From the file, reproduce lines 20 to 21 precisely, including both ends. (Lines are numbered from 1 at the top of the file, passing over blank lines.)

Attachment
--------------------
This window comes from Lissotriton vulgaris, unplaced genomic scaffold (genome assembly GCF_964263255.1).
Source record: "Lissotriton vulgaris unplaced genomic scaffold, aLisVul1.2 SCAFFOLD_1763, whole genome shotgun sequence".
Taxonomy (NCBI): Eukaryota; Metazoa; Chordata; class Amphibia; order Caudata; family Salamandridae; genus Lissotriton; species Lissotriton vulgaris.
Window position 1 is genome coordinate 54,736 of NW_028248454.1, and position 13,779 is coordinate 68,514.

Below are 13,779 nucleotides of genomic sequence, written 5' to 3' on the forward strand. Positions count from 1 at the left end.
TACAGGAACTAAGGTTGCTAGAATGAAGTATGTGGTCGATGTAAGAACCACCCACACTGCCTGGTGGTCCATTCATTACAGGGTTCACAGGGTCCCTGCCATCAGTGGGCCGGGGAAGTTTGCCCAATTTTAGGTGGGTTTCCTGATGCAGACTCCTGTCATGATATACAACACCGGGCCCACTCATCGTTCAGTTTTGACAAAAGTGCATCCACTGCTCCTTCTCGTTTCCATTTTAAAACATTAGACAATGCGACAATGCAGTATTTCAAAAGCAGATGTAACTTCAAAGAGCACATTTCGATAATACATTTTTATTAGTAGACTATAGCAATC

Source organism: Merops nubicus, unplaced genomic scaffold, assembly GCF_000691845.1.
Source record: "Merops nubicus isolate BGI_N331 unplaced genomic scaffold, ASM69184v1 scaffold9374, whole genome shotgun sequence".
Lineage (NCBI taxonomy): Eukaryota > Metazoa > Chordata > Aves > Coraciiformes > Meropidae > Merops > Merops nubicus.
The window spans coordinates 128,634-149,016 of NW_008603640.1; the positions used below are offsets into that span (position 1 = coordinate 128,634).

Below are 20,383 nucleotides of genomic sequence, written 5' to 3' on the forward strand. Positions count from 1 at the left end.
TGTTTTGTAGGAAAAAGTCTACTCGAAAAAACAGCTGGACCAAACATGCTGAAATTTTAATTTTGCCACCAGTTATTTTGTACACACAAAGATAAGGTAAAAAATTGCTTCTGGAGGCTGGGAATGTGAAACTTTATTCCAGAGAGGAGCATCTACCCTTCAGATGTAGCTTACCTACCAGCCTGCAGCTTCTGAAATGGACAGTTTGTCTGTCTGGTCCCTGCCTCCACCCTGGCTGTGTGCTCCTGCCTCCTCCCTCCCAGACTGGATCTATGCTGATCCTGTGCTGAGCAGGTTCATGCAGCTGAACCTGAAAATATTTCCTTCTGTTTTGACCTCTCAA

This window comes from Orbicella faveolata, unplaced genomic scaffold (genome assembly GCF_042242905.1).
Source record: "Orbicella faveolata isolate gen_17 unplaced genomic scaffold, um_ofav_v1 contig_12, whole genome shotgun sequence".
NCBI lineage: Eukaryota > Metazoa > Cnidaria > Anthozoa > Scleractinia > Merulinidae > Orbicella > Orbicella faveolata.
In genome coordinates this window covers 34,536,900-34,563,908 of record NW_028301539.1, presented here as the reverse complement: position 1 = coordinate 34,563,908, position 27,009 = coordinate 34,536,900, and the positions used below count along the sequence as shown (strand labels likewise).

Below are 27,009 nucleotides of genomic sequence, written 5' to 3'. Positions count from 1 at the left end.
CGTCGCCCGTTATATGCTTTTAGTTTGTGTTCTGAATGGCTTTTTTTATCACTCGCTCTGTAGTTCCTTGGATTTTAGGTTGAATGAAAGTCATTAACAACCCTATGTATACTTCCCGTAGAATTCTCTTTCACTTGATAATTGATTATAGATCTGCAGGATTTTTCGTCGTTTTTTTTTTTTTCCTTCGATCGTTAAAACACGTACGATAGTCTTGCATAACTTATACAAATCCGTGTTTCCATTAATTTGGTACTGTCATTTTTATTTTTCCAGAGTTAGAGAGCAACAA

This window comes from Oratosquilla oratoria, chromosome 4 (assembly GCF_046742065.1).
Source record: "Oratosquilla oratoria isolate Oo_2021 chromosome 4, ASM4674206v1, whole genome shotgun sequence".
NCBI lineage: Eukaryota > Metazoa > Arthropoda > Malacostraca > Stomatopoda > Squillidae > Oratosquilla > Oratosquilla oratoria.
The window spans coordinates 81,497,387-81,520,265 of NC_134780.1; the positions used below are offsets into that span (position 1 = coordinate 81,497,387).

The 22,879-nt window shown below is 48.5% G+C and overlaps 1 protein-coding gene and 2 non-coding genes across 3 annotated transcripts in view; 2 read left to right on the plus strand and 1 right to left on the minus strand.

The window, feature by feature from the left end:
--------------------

Source record: "Oratosquilla oratoria isolate Oo_2021 chromosome 4, ASM4674206v1, whole genome shotgun sequence".
NCBI lineage: Eukaryota > Metazoa > Arthropoda > Malacostraca > Stomatopoda > Squillidae > Oratosquilla > Oratosquilla oratoria.